Visibility to the sides and rear is good: the car’s lower ride height minimizes blind spots to the sides of  the car. A standard tilt-and-telescoping steering wheel gives smaller drivers a clear forward view.

    Standard rain-sensing wipers keep the front glass clean in intermittent rain, while a standard rear wiper improves visibility to the back in stormy weather.

    Standard xenon headlamps produce a longer brighter beam than halogen, making it easier to see the road at night or in bad weather.

    Ergonomic interior

    Designers maximized room up front by integrating the gate shifter into the center stack, as opposed to the floor console. A manual shift option allows drivers to maximize fuel economy on the highway, or choose sporty performance on winding two-lane roads.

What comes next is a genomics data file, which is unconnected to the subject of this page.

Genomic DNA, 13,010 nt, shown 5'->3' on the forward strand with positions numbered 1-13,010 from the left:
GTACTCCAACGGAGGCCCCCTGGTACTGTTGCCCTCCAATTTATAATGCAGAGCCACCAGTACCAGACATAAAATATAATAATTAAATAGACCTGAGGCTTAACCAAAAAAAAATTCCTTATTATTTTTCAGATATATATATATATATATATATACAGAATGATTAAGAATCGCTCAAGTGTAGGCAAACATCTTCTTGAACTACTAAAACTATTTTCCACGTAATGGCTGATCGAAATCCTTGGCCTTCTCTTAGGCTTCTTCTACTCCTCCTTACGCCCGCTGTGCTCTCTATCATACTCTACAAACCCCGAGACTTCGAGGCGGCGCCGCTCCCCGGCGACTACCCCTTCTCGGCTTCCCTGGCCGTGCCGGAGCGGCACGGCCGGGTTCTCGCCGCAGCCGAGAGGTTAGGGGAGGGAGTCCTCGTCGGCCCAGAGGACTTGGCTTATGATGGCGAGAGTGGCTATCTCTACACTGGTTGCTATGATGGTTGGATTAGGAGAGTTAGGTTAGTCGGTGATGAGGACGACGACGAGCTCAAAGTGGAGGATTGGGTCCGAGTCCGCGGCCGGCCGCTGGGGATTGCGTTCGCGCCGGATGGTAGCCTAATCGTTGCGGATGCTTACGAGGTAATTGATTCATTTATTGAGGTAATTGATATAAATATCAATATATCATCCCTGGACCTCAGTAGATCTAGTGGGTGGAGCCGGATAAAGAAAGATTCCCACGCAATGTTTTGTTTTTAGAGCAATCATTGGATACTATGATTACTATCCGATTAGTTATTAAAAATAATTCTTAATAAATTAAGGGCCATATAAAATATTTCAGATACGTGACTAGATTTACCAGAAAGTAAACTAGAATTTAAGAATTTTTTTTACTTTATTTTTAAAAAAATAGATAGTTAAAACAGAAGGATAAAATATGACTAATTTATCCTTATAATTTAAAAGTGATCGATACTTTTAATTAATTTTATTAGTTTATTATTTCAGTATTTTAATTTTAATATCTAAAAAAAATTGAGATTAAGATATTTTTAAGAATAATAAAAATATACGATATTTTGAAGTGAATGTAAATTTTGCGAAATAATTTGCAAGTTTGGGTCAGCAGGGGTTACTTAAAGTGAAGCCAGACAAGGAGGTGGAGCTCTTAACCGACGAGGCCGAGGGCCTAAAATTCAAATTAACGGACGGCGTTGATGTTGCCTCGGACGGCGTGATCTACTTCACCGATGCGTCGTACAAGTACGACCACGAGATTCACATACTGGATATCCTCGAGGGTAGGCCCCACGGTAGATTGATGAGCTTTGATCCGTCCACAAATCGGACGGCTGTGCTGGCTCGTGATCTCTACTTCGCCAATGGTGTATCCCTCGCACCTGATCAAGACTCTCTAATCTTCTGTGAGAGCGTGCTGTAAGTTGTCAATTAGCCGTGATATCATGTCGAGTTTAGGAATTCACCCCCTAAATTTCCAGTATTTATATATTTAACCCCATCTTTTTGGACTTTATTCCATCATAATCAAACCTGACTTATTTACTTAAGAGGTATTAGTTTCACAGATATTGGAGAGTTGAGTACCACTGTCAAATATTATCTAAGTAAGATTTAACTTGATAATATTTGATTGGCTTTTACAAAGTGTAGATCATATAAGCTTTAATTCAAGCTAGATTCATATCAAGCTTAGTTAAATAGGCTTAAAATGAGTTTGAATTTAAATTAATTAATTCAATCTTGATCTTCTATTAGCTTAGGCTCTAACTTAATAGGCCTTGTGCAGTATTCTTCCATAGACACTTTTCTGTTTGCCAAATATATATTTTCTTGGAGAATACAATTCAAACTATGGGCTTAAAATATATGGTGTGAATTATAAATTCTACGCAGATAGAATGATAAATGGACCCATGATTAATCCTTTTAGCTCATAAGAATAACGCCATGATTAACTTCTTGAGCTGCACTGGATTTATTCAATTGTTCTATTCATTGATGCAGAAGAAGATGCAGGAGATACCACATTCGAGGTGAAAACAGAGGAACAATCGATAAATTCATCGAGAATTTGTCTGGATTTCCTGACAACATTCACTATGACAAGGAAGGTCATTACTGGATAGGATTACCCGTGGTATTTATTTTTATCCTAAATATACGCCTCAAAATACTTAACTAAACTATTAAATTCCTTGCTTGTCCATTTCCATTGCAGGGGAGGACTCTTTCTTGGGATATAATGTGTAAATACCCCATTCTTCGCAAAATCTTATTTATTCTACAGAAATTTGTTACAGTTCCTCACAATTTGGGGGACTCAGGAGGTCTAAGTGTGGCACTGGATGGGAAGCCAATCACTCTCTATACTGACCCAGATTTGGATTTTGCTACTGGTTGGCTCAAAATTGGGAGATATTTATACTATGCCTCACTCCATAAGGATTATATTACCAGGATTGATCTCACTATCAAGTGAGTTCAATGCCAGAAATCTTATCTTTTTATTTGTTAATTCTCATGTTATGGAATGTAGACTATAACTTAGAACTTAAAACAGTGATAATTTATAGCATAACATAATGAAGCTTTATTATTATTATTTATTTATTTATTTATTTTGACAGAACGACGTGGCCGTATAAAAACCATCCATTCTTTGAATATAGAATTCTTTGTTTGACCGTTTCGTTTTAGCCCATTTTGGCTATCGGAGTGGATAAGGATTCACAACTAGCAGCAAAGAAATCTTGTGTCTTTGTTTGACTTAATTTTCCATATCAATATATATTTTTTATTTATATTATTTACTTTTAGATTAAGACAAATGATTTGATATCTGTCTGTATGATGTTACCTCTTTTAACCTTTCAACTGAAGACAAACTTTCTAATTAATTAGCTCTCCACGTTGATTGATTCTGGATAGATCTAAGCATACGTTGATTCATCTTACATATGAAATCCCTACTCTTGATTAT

Redundant audio and cruise controls on the steering wheel minimize driver distraction. Audio and temperature controls on the center stack are easy to reach from both front seating positions.

    Trying the audio system reminded me why I don’t like speed sensitive volume controls: the sound was unusually quiet at stoplights, and deafening on the highway.

    There are two twelve-volt power points: at the base of the center stack, and to the left of the liftgate in the cargo area

    Manually adjustable seats have adequate lower lumbar support. Separate armrests for the driver and front passenger travel with the seats.

    There are two generous-sized cupholders in the floor console: the front doors also have bottle holders and map pockets. Second-row passengers have use of a center console that can slide fore and aft with the seats. Air vents in back of the front center console circulate air through the back of the cabin.